How Leather is Made


Leathermaking is one of the oldest industries in the world. Leather has been produced and used by humans in various ways for thousands of years. Early civilizations around the world figured out how to use animal skin for clothing, tools and shelter as evidenced by the discovery of leather artifacts dating back to 1300 BC. Vegetable tanning was originally invented by ancient Hebrew settlers, while the ancient Greeks used started using their own techniques around 1200 BC. Leathermaking eventually spread to Egypt, and then to Rome.

Leather Tanning

Leather is a fibrous material constructed as a three-dimensional network of interlacing fibers in a way that cannot be duplicated by man-made products. Its composition gives it exceptionally useful and desirable qualities such as flexibility, adaptability to change, the ability to breathe, and thermal insulation. One of the beauties of leather is that each hide is unique, an original work of nature. Each hide has its own nicks, scratches, wrinkles, veins, and grain and shade variation. Leather is preserved by the tanning process, during which animal hides are transformed into soft, pliable leather through a series of chemical treatments. Its primary purpose is to convert the raw collagen fibers of the hide into a stable product that is no longer susceptible to decomposition. Throughout most of the history of leathermaking, vegetable tannins were used. It wasn’t until the 19th century that other more efficient and less costly alternatives were discovered. The process begins by curing, or preserving, the hides in salt in a packing house to protect the raw material from bacteria until the pre-tanning process begins at the tannery.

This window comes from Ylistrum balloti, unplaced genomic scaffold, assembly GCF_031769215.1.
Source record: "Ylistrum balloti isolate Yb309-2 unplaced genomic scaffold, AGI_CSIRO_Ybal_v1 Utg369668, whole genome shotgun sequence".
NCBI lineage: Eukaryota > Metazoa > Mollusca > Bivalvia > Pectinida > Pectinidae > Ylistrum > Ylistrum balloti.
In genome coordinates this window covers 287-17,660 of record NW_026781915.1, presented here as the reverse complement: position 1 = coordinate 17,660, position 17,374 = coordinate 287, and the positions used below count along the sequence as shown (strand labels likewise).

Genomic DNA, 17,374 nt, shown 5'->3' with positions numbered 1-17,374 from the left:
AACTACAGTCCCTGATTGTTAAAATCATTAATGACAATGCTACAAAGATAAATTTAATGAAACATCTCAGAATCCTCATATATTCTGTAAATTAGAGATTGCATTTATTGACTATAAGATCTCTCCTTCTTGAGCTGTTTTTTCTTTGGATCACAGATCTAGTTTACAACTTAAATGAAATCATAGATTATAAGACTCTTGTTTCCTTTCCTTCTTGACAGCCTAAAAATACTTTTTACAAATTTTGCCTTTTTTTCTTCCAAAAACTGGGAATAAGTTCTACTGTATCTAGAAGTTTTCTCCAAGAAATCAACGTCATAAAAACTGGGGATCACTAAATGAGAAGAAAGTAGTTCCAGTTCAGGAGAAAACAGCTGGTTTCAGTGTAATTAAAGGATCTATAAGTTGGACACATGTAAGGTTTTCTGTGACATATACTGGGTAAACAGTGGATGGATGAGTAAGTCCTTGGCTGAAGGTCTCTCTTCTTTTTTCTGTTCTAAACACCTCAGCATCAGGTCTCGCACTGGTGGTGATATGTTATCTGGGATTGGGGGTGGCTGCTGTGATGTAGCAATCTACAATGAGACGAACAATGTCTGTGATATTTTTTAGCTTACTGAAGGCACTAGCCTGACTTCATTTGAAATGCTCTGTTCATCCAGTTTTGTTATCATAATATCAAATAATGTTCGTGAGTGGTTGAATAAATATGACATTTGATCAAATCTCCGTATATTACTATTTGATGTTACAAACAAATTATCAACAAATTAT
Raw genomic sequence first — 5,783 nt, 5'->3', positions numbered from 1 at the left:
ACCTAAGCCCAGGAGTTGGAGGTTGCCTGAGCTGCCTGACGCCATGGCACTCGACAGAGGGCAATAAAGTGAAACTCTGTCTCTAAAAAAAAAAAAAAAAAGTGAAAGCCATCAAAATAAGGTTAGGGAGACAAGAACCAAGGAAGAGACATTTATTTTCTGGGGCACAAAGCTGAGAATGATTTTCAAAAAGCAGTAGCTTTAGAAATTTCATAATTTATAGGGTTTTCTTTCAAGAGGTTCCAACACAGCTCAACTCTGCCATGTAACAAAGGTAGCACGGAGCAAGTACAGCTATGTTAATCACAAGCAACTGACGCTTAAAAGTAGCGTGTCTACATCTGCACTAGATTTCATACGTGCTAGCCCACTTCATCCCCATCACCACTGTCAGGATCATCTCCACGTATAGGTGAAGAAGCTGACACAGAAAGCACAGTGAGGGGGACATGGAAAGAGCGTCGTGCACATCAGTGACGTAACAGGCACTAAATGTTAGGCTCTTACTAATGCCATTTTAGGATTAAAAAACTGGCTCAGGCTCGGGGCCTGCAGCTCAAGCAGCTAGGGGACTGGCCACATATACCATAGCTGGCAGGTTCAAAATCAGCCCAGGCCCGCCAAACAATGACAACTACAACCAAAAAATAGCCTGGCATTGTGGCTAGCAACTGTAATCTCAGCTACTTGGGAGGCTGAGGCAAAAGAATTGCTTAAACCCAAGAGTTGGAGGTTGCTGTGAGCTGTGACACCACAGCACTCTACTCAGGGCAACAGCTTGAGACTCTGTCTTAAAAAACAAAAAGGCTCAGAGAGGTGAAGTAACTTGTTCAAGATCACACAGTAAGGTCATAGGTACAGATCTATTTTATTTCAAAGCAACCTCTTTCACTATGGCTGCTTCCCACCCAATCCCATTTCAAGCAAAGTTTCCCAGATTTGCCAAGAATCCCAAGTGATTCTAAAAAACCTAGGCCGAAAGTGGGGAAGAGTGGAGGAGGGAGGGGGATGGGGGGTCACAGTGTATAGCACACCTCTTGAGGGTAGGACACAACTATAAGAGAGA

Many of the steps in tanning and finishing the hides are accomplished by immersing them in a liquid chemical bath that is contained within a rotating drum, allowing the various solutions to completely penetrate the thickness of each hide. In the first of these processes, the hides are washed and soaked to remove excess salt and foreign substances and to restore the fibers to their natural condition so that they will readily absorb tanning agents. The next step in the pre-tanning process, liming, occurs when a strong alkaline lime solution is used to loosen and remove the hair, which has a swelling effect on the leather. The tannery then mechanically splits the hides horizontally in this swelled state, yielding two and sometimes three layers, or splits. It is the top layer, or grain, that is used for upholstery leather and is the most valuable part of the hide. The center split is often referred to as suede. The bottom layer is used for items such as shoe and belt linings as well as low-priced personal leather goods. The hides are then delimed in the drum to remove the alkalis. A weak enzymatic treatment called bating is used to make the grain finer and smoother, and to restore elasticity to the leather. Finally, during the pickling stage of pre-tanning, the hides are soaked in an acid solution to ready them for accepting the tanning materials.

Tanning itself is achieved by saturating the hides with tannins, molecules that easily bond with proteins and draw out liquid. The two most commonly-used tanning solutions are vegetable tannins and mineral tannins. Chromium sulphate solution (“chrome”) is the most popular mineral tannin – it is typically used for upholstery leather.